Friday, 18 December 2015

Taipei – Monet: Landscapes of Mind at the National Museum of History

Monet:  Landscapes of Mind
Monet is one of my favourite artists.  I can’t explain exactly why but I love all his hazy, dreamy paintings.  I never expected to run into a Monet exhibition in Taipei.  I was having breakfast at the hotel when I looked out the window and saw advertisements for the Monet exhibition at the National Museum of History on the sides of the buses.  After Googling for more information online and trying my very best to read the local newspaper articles about the exhibition, I headed off to the National Museum of History in delight.  

The view of the museum from the botanical gardens
A gazebo in the Taipei Botanical Gardens.  Ideal for shooting Chinese period dramas.  
The National Museum of History is situated next to the Taipei Botanical Gardens.  Entrance to the botanical gardens is free. We strolled through the lush greenery towards the museum.  There was a beautiful pond next to the museum with water lilies.  It would have been beautiful during spring when the water lilies were blooming. 

Bird life in Taipei Botanical Gardens
There were a few species of birds in the botanical gardens, busy with their daily activities.  I spotted ducks, water hens and herons. 
Intricate details of a ceiling beam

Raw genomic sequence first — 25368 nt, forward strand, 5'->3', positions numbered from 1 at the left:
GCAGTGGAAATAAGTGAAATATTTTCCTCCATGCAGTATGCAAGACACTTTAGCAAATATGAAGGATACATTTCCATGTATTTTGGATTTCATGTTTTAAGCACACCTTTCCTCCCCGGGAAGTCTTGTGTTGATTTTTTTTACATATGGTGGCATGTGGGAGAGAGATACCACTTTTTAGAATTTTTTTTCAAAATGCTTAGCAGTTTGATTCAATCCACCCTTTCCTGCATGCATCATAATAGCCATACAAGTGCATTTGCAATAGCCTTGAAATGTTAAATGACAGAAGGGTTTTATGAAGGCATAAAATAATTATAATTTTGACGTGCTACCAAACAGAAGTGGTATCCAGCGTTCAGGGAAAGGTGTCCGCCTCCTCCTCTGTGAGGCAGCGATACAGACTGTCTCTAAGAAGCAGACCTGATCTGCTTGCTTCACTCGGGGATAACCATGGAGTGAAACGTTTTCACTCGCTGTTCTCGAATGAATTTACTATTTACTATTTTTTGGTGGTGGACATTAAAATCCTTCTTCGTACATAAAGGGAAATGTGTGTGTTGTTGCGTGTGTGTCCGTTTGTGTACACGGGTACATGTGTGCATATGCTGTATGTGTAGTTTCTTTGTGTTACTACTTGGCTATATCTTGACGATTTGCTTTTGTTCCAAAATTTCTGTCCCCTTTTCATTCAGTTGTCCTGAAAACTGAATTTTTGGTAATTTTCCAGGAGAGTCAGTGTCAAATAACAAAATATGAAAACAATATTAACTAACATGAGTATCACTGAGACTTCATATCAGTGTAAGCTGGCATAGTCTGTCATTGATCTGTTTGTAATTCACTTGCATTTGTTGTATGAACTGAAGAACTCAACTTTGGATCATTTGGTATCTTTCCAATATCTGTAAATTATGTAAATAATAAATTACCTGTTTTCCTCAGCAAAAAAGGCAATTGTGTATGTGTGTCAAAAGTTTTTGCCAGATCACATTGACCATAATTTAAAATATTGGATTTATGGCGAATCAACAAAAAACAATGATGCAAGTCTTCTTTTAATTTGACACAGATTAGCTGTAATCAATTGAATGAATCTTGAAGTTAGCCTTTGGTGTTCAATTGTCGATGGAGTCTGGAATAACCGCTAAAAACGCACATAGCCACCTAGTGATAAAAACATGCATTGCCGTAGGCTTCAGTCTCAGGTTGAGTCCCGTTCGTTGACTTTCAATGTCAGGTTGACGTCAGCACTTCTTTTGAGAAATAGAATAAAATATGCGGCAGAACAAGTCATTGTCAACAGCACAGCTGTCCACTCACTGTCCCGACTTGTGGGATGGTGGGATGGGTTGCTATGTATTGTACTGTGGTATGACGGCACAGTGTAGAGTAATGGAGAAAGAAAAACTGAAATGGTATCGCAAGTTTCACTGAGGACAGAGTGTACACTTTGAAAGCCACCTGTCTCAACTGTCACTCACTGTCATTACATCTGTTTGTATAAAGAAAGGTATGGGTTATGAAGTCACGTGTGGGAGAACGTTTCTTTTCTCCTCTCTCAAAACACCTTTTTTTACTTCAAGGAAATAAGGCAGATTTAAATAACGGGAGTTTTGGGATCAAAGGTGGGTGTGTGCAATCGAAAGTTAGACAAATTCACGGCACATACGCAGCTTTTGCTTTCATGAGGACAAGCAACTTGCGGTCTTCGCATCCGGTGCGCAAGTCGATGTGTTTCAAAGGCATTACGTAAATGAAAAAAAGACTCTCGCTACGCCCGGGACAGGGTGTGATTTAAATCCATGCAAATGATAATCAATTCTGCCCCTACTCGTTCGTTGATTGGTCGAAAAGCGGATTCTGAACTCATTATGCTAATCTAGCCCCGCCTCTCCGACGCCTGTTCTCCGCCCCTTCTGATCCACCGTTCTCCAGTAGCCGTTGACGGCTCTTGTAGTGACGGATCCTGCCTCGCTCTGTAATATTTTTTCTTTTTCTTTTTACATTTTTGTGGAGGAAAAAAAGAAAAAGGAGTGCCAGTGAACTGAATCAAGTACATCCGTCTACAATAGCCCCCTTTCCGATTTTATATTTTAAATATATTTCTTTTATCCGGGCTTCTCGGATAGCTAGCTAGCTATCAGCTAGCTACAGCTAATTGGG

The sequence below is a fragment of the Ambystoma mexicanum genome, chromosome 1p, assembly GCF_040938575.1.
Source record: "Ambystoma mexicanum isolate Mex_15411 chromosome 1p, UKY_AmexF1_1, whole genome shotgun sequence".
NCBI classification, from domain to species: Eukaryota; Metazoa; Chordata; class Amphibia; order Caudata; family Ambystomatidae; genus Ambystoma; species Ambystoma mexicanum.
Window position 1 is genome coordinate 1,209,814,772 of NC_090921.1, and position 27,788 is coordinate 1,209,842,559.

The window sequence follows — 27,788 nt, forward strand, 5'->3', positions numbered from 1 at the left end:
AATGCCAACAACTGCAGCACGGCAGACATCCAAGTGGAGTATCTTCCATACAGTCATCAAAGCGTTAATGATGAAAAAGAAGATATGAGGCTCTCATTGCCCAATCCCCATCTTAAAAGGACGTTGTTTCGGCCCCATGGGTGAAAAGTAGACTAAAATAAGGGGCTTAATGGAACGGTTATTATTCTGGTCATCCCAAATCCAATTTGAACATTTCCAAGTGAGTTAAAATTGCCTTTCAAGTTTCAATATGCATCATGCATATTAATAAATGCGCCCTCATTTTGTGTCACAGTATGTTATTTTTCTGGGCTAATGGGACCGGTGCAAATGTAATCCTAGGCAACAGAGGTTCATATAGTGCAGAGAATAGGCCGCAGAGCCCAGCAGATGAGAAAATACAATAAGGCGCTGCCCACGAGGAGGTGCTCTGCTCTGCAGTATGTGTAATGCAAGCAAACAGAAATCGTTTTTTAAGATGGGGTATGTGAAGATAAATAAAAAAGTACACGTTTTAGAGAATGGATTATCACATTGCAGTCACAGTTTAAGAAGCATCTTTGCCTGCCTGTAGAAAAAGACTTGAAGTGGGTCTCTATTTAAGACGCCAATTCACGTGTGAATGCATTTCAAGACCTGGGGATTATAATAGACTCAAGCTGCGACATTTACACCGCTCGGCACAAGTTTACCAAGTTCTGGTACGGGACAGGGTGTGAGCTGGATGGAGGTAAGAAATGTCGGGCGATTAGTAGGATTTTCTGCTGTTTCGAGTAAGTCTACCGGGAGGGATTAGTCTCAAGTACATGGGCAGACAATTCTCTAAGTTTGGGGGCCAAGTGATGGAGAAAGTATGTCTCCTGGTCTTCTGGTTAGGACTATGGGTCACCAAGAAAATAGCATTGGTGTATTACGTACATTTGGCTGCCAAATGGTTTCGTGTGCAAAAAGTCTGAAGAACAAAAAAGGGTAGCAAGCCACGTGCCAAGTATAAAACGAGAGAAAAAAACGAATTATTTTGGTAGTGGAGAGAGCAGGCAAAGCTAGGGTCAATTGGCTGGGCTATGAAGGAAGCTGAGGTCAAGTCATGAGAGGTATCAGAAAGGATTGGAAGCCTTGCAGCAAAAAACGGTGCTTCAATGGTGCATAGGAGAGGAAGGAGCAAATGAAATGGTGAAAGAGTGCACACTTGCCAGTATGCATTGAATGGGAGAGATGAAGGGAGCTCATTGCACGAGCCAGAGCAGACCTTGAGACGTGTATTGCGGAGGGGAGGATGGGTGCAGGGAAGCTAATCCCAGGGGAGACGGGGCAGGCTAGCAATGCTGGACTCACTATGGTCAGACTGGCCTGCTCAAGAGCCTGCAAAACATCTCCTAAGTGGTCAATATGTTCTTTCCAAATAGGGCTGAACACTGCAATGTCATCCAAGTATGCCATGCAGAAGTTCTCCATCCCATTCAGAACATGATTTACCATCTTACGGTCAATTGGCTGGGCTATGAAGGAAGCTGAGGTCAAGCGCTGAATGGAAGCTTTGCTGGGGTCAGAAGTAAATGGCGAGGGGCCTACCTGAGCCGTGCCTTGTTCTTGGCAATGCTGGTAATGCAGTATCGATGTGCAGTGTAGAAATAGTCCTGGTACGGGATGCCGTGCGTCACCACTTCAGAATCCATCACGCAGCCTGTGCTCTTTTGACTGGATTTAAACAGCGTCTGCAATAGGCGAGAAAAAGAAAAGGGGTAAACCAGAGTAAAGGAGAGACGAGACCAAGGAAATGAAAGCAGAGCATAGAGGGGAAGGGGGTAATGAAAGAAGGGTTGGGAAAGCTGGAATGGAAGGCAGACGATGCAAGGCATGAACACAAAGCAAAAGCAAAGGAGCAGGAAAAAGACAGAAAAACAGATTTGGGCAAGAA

The National Museum of History, Taipei
As the Monet exhibition was situated outside the museum, we didn’t visit the museum.  As you can see, the museum building is quite impressive and very Chinese-looking.  The small garden in front of the museum was beautifully landscaped with gazebos, bridges and flowers.  I didn’t realise this when I was at the exhibition, but the Taipei Botanical Gardens and the National Museum of History had collaborated to recreate some famous scenes from Monet’s paintings – a Japanese arched bridge,  garden with waterlilies and a sailboat.  How very thoughtful! 
Japanese bridge directly outside the main entrance of the museum
Photography was not allowed inside the exhibition venue.  The exhibition consisted of 55 paintings from the Musee Marmottan Monet in Paris.  They included caricatures by Monet (did you know that he used to be a caricaturist?), portraits of his friends, paintings of his gardens (waterlilies!) and some of his later works when he had begun to lose his eyesight. 
Some of the exterior walls were painted in the style of Monet
I had great fun at the souvenir shop.  There was lots of Monet-themed stationery to be bought as well as things like mugs, plates and even a specially made scarf by Lanvin.  I bought some prints of waterlilies and had my photo printed on a souvenir postcard with Monet’s painting of a sailboat in the background. 
Yes, I got a bit greedy...........
The best thing about the exhibition was that it was relatively inexpensive.  An adult ticket only cost TWD280 (about MYR37).  Souvenirs were also inexpensive – a mousepad cost TWD45 (about MYR6).  Since Taiwan shopping wasn’t my cup of tea, I spent my money at the Monet exhibition instead! 

I wouldn’t mind visiting Taiwan again.  Public transport is convenient and cheap, the shops are always open and the people are very polite.  If I were to go there again, I would try to have my visit coincide with some cool international events such as an art exhibition, a Hermes leather exhibition or a Cirque du Soleil show (I missed Ovo by one day when I was in Taipei) as such events are hard to come by in Malaysia. 


Happy holidays!

P.S. This was an extremely difficult post to write as I kept typing “money” instead of Monet.  

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